Sunday, September 30, 2012

Anthro-phone-ology






After assigning scenes to my students and informing them who their scene partners were, I gave them a couple of minutes to exchange phone numbers or to "bump phones."  Although my phone doesn't do it, I have seen phones that will import contact information from a user's phone simply from physical contact -- hence, "bumping phones." 

One of my students looked ruefully at her own phone, a Blackberry.  She remarked, "Blackberries are for old people." 

"Old people??"  I protested.  Brandishing my own phone, I declared, "This is a Samsung flip phone.  It has manual buttons and no touch screen.  If Blackberries are for old people, what am I?" 

She stared at my phone with wide, horrified eyes.  The words came to her with difficulty.  She said:  "You...are...a cave man." 


Friday, September 28, 2012

Update on Various Film Projects

Recently, a couple of readers have asked for an update on the film projects in which I am involved -- in particular, where or when they might have a chance to see the movies.  The progress of an independent film is slow and news comes in fits and starts.  Below, some updates and, for fun, images from each film.


THE CELLAR DOOR (released in 2007).  This film won a couple of horror-festival ribbons and became a popular illegal download.  (If you like to download bootlegged films, I'm frowning at you.  People like me are deprived of income because you feel entitled to take things without paying for them.)  It is available, legally, via Netflix (here's the link).  It appears that you can no longer stream it, sadly.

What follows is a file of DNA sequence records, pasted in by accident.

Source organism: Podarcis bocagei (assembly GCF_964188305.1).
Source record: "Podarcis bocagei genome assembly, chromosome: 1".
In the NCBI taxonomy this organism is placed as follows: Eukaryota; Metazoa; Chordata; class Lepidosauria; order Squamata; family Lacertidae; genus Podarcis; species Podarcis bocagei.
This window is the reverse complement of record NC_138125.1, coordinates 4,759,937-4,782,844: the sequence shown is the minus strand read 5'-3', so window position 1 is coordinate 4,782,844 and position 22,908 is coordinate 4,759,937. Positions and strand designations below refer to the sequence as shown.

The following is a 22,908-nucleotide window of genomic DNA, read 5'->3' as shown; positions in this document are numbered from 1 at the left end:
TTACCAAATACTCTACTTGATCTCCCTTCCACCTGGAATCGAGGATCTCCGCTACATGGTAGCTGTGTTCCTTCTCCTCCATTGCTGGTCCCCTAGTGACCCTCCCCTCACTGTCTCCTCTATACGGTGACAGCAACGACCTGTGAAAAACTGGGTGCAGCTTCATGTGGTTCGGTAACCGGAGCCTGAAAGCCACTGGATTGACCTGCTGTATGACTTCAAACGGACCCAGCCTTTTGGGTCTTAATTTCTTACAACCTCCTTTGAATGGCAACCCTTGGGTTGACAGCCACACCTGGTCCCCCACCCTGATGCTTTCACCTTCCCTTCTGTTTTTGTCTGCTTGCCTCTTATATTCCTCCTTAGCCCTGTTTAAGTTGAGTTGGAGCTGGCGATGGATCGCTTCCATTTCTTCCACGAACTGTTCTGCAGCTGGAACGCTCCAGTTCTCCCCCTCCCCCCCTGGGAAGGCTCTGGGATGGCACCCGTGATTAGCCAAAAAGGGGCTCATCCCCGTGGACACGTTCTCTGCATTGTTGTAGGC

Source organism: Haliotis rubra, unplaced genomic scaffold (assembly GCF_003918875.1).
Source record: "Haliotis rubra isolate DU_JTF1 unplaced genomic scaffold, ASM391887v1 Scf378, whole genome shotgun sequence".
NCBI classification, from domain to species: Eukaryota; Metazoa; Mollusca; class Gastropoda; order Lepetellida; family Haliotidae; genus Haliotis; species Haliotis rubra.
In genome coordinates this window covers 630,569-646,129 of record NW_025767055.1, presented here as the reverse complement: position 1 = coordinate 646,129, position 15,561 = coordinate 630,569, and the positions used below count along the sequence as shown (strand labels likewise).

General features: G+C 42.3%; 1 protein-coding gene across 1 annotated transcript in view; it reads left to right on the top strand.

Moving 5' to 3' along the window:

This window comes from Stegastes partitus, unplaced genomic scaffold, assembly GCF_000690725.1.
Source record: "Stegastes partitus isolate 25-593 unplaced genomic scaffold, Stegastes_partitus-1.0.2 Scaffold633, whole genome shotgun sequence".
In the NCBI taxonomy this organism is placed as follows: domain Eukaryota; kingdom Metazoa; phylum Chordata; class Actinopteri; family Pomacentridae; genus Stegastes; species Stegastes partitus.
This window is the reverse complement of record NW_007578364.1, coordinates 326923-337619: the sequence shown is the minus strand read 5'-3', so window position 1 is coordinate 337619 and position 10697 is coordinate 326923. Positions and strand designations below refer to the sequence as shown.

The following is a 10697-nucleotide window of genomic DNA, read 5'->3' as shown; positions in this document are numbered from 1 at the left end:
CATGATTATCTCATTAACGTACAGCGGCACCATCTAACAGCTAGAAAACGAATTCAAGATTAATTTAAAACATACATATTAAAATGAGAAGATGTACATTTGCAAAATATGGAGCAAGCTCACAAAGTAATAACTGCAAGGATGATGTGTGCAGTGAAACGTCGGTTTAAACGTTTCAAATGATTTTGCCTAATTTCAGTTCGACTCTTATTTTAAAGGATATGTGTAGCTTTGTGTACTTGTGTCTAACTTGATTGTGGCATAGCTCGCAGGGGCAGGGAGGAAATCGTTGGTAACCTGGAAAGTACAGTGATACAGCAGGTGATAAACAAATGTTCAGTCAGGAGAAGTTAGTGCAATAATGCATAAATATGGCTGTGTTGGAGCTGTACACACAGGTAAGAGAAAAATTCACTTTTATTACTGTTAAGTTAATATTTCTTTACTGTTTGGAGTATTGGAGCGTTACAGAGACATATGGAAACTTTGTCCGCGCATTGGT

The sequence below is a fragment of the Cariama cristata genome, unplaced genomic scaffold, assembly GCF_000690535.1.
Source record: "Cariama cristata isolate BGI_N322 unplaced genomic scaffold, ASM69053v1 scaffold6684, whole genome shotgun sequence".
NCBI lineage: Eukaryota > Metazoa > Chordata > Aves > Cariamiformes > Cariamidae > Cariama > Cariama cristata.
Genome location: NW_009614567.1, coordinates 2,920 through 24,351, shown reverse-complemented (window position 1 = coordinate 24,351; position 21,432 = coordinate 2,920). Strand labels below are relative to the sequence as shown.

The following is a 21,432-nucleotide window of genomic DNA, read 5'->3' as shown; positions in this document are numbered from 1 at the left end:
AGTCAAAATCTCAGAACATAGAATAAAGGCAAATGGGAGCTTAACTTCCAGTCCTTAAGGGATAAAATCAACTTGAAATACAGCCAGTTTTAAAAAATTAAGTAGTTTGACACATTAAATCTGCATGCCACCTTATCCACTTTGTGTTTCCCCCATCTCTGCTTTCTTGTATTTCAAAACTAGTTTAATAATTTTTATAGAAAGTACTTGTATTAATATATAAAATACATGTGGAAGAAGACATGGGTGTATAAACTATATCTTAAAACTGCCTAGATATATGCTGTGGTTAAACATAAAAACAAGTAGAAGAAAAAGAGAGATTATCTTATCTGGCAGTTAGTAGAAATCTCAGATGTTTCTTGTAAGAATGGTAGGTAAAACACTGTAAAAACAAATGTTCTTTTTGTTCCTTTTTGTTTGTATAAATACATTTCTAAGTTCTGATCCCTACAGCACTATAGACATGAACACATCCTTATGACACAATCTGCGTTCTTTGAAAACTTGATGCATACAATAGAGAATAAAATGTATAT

A sequel is in the works, but they are struggling to raise money.  My character gets killed off in the film (in a murder that inspired applause at a Hollywood screening I attended), and so I am not involved in the sequel.





LAST DAYS (officially released in 2010).   This quasi-apocalypse suspense thriller is still in search of a buyer.  It has made it into a few film festivals, mostly recently at the Fright Night Film Fest in Louisville in a newly-edited version that I think improves greatly on the initial release.  I'm not aware of any scheduled showings anywhere, but if you drop by the house I could pop it in the DVD player.  Sssssh. 

Watch the trailer.






FOLKLORE (2012).  After a long and frustrating post-production process, this highly-anticipated film was finally screened for the public in Las Cruces this past summer -- while I was in Italy!  There have been a few parties interested in distributing this film, so I'm not sure what the latest is.  I have high hopes that there will be exciting news about this film very soon.  Meanwhile, how about this trailer??